The pictures changed things for me.
I saw my grandmother, smiling, vibrant and proud, in her crisp Army uniform, standing in front of various bases across the country.
I saw the pictures during my infamous “rooting” expeditions in her damp, cobweb-laced basement and empty bedrooms filled with various trunks and gadgets a pack rat seems to hoard.
Mary Ann Nark was about 70 when I was born and my first clear memory of her is having to thank her — loudly, on account of hearing loss — for the warm, almost corrosive, bottles of Pepsi she would give me when I visited.
Conversations, especially with a little boy itching to explore, were few, but other memories were made. I recall the sound of her charm bracelets, the smell of her spearmint gum, and the cuckoo clock my Uncle Jack bought her while stationed in Germany. While my dad fought her small, jungle-like back yard with an assortment of lawn weapons, I found pieces of her extraordinary life tucked away in her Gloucester City rowhome.
My grandmother, a registered nurse, entered the U.S Army in 1930 and served at military bases and hospitals across the country, caring for men who were injured during World War II.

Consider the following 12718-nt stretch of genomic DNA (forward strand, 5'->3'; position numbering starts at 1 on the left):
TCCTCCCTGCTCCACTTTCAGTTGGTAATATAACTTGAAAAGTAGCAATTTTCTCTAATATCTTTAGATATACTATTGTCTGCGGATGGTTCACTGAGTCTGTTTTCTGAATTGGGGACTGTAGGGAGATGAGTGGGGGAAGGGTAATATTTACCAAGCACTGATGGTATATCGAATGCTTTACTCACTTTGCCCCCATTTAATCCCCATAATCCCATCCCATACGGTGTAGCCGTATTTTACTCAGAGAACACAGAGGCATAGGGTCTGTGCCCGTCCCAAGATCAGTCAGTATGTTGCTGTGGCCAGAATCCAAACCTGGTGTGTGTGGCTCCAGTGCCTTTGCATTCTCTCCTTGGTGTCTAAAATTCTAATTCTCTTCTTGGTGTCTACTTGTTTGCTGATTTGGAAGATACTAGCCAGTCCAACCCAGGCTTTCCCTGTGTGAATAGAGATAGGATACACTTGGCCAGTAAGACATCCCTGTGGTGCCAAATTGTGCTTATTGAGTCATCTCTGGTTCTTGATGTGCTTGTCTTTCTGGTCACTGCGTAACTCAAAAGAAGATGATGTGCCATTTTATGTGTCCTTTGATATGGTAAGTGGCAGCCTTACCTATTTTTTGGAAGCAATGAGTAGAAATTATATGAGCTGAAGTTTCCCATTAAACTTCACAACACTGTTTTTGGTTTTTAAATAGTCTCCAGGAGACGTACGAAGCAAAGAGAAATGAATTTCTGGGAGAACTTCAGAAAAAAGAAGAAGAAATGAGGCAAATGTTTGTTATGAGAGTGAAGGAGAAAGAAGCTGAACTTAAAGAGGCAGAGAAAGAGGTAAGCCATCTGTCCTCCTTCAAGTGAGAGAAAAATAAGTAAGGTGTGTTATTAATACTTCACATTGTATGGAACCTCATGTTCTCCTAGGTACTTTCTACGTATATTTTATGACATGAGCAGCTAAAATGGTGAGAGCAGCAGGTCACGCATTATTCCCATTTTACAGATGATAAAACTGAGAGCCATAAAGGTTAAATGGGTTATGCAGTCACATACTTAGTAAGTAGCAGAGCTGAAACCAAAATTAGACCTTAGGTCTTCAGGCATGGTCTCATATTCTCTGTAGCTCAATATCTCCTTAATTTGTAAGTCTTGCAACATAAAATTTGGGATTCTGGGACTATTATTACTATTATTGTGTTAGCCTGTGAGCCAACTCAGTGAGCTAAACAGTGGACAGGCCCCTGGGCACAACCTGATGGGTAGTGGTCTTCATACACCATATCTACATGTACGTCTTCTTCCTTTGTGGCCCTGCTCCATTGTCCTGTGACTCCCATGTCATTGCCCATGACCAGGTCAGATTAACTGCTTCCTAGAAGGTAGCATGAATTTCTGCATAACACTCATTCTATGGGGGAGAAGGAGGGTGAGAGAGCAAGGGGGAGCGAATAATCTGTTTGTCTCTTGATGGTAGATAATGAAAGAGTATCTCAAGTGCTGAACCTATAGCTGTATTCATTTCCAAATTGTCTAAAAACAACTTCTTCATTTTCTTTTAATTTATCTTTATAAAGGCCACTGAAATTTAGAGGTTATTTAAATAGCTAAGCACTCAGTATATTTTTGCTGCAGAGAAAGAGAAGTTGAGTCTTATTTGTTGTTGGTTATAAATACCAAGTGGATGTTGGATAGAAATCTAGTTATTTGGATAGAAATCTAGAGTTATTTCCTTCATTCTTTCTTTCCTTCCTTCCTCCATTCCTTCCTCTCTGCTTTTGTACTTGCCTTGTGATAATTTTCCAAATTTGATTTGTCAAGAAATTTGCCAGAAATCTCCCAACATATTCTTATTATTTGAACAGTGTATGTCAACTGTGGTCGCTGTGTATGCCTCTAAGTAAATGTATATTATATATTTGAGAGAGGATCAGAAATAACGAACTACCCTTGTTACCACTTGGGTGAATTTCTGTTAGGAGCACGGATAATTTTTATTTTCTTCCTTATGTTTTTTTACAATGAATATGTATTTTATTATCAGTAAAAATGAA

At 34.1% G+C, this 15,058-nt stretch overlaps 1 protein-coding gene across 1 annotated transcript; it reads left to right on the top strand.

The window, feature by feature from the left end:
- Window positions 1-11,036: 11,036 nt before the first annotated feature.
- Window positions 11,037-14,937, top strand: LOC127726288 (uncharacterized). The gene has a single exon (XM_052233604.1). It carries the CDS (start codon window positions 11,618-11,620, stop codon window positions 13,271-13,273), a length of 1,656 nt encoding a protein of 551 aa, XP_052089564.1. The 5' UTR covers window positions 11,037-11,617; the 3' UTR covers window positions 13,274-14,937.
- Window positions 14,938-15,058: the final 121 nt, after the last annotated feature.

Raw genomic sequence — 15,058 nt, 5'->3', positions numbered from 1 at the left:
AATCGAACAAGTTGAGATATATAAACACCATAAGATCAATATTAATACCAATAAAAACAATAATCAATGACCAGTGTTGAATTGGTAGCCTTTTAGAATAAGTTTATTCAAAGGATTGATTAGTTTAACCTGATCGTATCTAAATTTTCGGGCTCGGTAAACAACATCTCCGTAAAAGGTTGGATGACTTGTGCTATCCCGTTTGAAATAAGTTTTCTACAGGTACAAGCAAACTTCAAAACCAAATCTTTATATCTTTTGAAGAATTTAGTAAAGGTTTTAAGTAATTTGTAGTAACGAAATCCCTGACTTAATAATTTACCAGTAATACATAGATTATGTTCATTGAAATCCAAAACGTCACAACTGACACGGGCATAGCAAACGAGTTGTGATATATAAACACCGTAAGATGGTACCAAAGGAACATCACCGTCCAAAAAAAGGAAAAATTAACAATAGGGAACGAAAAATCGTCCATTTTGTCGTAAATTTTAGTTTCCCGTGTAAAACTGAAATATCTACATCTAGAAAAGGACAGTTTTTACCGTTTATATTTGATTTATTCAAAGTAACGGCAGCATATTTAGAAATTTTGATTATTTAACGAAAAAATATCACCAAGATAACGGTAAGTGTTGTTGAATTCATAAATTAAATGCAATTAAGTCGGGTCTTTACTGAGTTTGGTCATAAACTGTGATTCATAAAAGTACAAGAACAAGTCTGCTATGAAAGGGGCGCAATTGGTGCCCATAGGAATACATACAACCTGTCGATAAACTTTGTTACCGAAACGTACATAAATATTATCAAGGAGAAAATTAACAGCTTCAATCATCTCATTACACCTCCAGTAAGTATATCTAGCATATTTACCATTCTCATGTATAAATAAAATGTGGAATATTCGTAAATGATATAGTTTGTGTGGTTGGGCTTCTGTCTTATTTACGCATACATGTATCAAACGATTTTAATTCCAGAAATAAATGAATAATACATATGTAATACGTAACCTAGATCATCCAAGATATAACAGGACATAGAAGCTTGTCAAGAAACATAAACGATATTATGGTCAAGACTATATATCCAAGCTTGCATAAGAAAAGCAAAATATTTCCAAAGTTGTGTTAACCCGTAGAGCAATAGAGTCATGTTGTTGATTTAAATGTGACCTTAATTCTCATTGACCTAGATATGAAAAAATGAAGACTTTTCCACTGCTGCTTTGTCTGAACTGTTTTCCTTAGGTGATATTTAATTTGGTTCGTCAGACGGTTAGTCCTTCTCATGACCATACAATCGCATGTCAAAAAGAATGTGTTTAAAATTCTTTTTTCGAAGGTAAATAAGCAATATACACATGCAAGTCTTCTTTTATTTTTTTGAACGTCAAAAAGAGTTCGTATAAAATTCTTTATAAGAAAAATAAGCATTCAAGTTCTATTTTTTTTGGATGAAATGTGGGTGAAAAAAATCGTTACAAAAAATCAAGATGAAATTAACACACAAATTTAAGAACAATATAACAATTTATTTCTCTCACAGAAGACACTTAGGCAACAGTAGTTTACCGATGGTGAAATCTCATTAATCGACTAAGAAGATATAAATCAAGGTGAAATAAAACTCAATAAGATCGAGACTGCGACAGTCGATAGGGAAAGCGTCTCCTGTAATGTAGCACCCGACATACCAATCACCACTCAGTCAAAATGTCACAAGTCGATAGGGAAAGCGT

In 1948, she resigned her commission as a major in the U.S. Army Nurses Corps to marry my grandfather, Dr. John A. Nark, and settled in Philadelphia. She had my father when she was 42 and went on to have two daughters before my grandfather died in 1957.
My grandmother never remarried and raised her three, young children in Gloucester City. She was a nurse at the Catholic high school where my parents, two aunts and an uncle, various cousins, and both my sister and I attended.
By the time my interest matured from my grandmother’s stuff to my grandmother herself, she was sitting in a veterans nursing home in Vineland from the effects of a stroke. I felt uncomfortable going there and wasn’t mature enough to put that aside. When I did go, I often sat outside on a bench and smoked cigarettes.
There was no bugler or rifle shots at her funeral, but my Uncle Jack, a retired Army lieutenant colonel with two Bronze Stars, presented a tightly folded flag to my dad with a sharp salute.
I’m not sure if my dad saluted his brother back, but I remember how large and vivid the flag looked in his arms amid the dead grass at the cemetery. It was a small tribute, but my grandmother was proud to honor her country. Those black and white smiles are proof.